Haring, et. al v. Prosise
Decided on June 13, 1983; 462 US 306


Man admits guilt to manufacturing drugs, but sues police department for searching his residence without a warrant

I. ISSUES II. CASE SUMMARY III. AMICI CURIAE IV. DECISION V. WIN OR LOSS?
I. ISSUES:

A. Issues Discussed: Criminal Justice (drugs), 4th Amendment

B. Legal Question Presented:

Is the respondent's action under Section 42 U.S.C. 1983, to redress an alleged Fourth Amendment violation, barred by the judgment of conviction entered in state court following his guilty plea?

II. CASE SUMMARY:

A. Background:

Respondent Prosise pleaded guilty in The Circuit Court for Arlington County, Virginia to charges of manufacturing a controlled substance. He was subsequently convicted of the charges and sentenced to 20 years in prison.

While under confinement, respondent brought an action for damages under Section 42 U.S.C. 1983 in the Federal District Court against petitioners, Lt. Gilbert A. Haring and various police officers of the Arlington County Police Department, alleging that his Fourth Amendment rights had been violated during their search of his residence. The District Court granted summary judgment in favor of petitioners on the ground that respondent's guilty plea to the criminal charge barred his 42 U.S.C. 1983 claim.

On appeal the Court of Appeals ruled in favor or the respondent by reversing in part and remanding the case for further proceedings. The police department appealed the judgment and the US Supreme Court accepted the petitioners’ writ of certiorari to review the case.
B. Counsel of Record:
ACLU Side
(Respondent/Appellee)
Opposing Side
(Petitioner/Appellant)
Norman A. Townsend argued the cause for respondent. With him on the brief were Sebastian K. D. Graber and Bradley S. Stetler.
David R. Lasso argued the cause for petitioners. With him on the briefs was Charles G. Flinn.
C. The Arguments:
ACLU Side
(Respondent/Appellee)
Opposing Side
(Petitioner/Appellant)
Unavailable Unavailable
III. AMICI CURIAE:
ACLU Side
(Respondent/Appellee)
Opposing Side
(Petitioner/Appellant)
Briefs of amici curiae urging affirmance were filed by Charles S. Sims and Burt Neuborne for the American Civil Liberties Union and by Stephen A. Saltzburg for the University of Virginia School of Law Post-Conviction Assistance Project.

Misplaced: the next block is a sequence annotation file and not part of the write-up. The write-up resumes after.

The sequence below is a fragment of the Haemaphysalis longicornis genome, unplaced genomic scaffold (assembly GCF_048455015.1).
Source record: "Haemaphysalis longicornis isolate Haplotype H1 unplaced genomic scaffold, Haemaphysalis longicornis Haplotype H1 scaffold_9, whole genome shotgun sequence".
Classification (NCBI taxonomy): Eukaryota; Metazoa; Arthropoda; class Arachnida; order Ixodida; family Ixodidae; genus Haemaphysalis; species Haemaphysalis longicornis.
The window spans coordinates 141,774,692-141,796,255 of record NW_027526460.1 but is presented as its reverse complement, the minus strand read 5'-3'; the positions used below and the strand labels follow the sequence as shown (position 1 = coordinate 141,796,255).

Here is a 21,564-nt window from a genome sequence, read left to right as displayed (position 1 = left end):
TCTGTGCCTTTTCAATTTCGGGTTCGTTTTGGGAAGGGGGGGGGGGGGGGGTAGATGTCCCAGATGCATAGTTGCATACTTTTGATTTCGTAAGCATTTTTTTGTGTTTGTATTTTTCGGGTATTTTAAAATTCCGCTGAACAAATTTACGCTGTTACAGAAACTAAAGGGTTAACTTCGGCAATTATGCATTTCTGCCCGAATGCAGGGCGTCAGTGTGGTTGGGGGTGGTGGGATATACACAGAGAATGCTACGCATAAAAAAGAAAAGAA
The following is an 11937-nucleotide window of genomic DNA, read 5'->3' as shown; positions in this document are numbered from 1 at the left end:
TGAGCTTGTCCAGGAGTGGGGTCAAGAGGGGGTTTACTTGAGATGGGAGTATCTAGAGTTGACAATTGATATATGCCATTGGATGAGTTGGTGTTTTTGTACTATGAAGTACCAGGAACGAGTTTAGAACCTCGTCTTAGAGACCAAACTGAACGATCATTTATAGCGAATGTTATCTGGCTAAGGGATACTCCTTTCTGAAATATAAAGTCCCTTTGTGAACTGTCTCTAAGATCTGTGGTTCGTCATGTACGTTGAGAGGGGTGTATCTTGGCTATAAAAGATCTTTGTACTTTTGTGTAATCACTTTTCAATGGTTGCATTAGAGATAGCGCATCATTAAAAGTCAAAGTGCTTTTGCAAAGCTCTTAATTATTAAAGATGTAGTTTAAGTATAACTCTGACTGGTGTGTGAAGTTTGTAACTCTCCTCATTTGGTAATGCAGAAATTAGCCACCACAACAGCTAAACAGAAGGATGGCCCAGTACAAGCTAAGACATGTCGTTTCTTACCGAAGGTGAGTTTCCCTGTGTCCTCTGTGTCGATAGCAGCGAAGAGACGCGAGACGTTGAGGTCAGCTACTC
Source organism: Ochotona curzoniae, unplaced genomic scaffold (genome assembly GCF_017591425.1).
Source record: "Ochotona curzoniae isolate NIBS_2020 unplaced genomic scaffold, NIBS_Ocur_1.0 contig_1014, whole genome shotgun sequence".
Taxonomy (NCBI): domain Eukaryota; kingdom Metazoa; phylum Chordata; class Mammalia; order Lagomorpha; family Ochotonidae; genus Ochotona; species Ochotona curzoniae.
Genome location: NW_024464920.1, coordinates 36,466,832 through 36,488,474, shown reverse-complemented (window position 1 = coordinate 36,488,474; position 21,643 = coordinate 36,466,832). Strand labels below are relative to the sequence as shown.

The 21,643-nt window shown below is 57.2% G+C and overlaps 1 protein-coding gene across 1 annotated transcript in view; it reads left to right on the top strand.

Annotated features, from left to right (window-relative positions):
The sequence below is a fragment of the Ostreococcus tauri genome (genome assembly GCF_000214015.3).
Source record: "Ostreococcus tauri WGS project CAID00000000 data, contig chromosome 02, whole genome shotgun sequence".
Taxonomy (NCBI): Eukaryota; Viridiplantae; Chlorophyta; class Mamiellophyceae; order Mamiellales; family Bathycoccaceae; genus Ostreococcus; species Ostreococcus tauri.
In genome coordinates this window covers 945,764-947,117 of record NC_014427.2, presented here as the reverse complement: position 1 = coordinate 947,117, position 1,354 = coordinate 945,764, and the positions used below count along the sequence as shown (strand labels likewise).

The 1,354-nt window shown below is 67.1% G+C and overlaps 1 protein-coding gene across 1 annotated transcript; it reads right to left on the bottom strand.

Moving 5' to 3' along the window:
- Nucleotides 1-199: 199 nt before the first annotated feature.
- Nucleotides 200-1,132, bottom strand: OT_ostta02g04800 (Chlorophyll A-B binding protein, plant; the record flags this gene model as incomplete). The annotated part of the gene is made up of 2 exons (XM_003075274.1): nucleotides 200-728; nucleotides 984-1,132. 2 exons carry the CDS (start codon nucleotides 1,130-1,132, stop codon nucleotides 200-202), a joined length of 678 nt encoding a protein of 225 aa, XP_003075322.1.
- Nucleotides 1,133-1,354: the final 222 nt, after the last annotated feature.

Fred E. Inbau, Wayne W. Schmidt, James P. Manak, Evelle J. Younger, Daniel B. Hales and David Crump filed a brief for Americans for Effective Law Enforcement, Inc., et al. as amici curiae urging reversal.
IV. THE SUPREME COURT'S DECISION:

"Under our past decisions, as the District Court correctly recognized, a guilty plea results in the defendant's loss of any meaningful opportunity he might otherwise have had to challenge the admissibility of evidence obtained in violation of the Fourth Amendment. It does not follow, however, that a guilty plea is a 'waiver' of antecedent Fourth Amendment claims that may be given effect outside the confines of the criminal proceeding. The defendant's rights under the Fourth Amendment are not among the trial rights that he necessarily waives when he knowingly and voluntarily pleads guilty…

Defendants who have pleaded guilty and who wish to bring a 1983 claim would be forced to bring that claim in state court, if at all. Not only have petitioners failed to advance any compelling justification for a rule confining the litigation of constitutional claims to a state forum, but such a rule would be wholly contrary to one of the central concerns which motivated the enactment of 1983, namely, the 'grave congressional concern that the state courts had been deficient in protecting federal rights.'

We conclude that respondent's conviction in state court does not preclude him from now seeking to recover damages under 42 U.S.C. 1983 for an alleged Fourth Amendment violation that was never considered in the state proceedings. Accordingly, the judgment of the Court of Appeals is affirmed."
Justice Vote: 9 Pro vs. 0 Con

  • Marshall T. Pro (Wrote majority opinion)
  • Burger, W. Pro (Joined majority opinon)
  • Brennan, W. Pro (Joined majority opinion)
  • White, B. Pro (Joined majority opinion)
  • Powell, L. Pro (Joined majority opinion)
  • Rehnquist, W. Pro (Joined majority opinion)
  • O’Connor, S. Pro (Joined majority opinion)
  • Stevens, J. Pro (Joined majority opinion)
  • Blackmun, H. Pro (Joined majority opinion)
V. A WIN OR LOSS FOR THE ACLU?

The ACLU filed as amicus urging affirmance; the US Supreme Court affirmed the Court of Appeals judgment in a 9-0 vote giving the ACLU an apparent win.